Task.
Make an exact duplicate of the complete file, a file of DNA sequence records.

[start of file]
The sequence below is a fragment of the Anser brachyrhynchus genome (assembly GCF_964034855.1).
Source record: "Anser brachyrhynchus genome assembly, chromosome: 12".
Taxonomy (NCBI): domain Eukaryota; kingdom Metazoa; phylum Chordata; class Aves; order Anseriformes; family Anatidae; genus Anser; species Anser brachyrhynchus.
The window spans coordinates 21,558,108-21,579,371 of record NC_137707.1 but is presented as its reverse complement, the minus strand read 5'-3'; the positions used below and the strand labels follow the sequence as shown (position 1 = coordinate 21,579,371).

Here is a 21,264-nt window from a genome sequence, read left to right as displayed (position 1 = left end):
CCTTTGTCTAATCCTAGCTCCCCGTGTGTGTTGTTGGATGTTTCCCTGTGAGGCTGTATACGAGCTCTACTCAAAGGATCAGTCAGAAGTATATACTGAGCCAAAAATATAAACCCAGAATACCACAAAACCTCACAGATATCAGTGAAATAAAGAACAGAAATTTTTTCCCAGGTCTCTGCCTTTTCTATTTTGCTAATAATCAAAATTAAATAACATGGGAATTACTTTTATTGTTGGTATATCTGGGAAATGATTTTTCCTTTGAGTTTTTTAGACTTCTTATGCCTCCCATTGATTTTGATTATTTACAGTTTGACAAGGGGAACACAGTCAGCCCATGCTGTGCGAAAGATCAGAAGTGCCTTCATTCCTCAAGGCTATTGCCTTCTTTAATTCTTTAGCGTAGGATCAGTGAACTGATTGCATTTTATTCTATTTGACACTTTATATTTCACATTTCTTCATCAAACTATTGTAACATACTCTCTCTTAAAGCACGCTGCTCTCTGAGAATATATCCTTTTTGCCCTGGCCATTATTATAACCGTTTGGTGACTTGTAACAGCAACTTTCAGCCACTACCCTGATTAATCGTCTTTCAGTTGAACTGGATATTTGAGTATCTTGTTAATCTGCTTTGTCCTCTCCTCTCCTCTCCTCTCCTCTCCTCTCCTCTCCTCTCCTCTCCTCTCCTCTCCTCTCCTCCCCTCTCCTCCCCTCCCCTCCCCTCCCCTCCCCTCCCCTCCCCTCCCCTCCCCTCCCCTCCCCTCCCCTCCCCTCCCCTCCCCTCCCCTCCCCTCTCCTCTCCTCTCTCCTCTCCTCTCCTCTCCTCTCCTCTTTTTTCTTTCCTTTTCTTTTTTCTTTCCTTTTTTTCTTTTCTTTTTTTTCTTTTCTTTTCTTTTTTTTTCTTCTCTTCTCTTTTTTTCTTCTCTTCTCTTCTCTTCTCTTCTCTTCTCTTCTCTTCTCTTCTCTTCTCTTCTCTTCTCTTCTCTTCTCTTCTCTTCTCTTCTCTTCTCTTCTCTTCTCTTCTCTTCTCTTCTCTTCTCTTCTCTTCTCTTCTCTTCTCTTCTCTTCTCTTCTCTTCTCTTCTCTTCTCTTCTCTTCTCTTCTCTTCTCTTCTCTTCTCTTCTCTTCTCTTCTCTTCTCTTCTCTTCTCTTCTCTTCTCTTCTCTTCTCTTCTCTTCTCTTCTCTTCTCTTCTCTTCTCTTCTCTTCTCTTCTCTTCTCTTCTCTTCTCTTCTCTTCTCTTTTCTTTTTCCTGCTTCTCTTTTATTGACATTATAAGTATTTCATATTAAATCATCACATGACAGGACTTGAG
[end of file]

The sequence below is a fragment of the Anser brachyrhynchus genome (assembly GCF_964034855.1).
Source record: "Anser brachyrhynchus genome assembly, chromosome: 12".
Taxonomy (NCBI): domain Eukaryota; kingdom Metazoa; phylum Chordata; class Aves; order Anseriformes; family Anatidae; genus Anser; species Anser brachyrhynchus.
The window spans coordinates 21,558,108-21,579,371 of record NC_137707.1 but is presented as its reverse complement, the minus strand read 5'-3'; the positions used below and the strand labels follow the sequence as shown (position 1 = coordinate 21,579,371).

Here is a 21,264-nt window from a genome sequence, read left to right as displayed (position 1 = left end):
CCTTTGTCTAATCCTAGCTCCCCGTGTGTGTTGTTGGATGTTTCCCTGTGAGGCTGTATACGAGCTCTACTCAAAGGATCAGTCAGAAGTATATACTGAGCCAAAAATATAAACCCAGAATACCACAAAACCTCACAGATATCAGTGAAATAAAGAACAGAAATTTTTTCCCAGGTCTCTGCCTTTTCTATTTTGCTAATAATCAAAATTAAATAACATGGGAATTACTTTTATTGTTGGTATATCTGGGAAATGATTTTTCCTTTGAGTTTTTTAGACTTCTTATGCCTCCCATTGATTTTGATTATTTACAGTTTGACAAGGGGAACACAGTCAGCCCATGCTGTGCGAAAGATCAGAAGTGCCTTCATTCCTCAAGGCTATTGCCTTCTTTAATTCTTTAGCGTAGGATCAGTGAACTGATTGCATTTTATTCTATTTGACACTTTATATTTCACATTTCTTCATCAAACTATTGTAACATACTCTCTCTTAAAGCACGCTGCTCTCTGAGAATATATCCTTTTTGCCCTGGCCATTATTATAACCGTTTGGTGACTTGTAACAGCAACTTTCAGCCACTACCCTGATTAATCGTCTTTCAGTTGAACTGGATATTTGAGTATCTTGTTAATCTGCTTTGTCCTCTCCTCTCCTCTCCTCTCCTCTCCTCTCCTCTCCTCTCCTCTCCTCTCCTCTCCTCTCCTCCCCTCTCCTCCCCTCCCCTCCCCTCCCCTCCCCTCCCCTCCCCTCCCCTCCCCTCCCCTCCCCTCCCCTCCCCTCCCCTCCCCTCCCCTCCCCTCTCCTCTCCTCTCTCCTCTCCTCTCCTCTCCTCTCCTCTTTTTTCTTTCCTTTTCTTTTTTCTTTCCTTTTTTTCTTTTCTTTTTTTTCTTTTCTTTTCTTTTTTTTTCTTCTCTTCTCTTTTTTTCTTCTCTTCTCTTCTCTTCTCTTCTCTTCTCTTCTCTTCTCTTCTCTTCTCTTCTCTTCTCTTCTCTTCTCTTCTCTTCTCTTCTCTTCTCTTCTCTTCTCTTCTCTTCTCTTCTCTTCTCTTCTCTTCTCTTCTCTTCTCTTCTCTTCTCTTCTCTTCTCTTCTCTTCTCTTCTCTTCTCTTCTCTTCTCTTCTCTTCTCTTCTCTTCTCTTCTCTTCTCTTCTCTTCTCTTCTCTTCTCTTCTCTTCTCTTCTCTTCTCTTCTCTTCTCTTCTCTTCTCTTCTCTTCTCTTCTCTTCTCTTCTCTTCTCTTCTCTTCTCTTTTCTTTTTCCTGCTTCTCTTTTATTGACATTATAAGTATTTCATATTAAATCATCACATGACAGGACTTGAG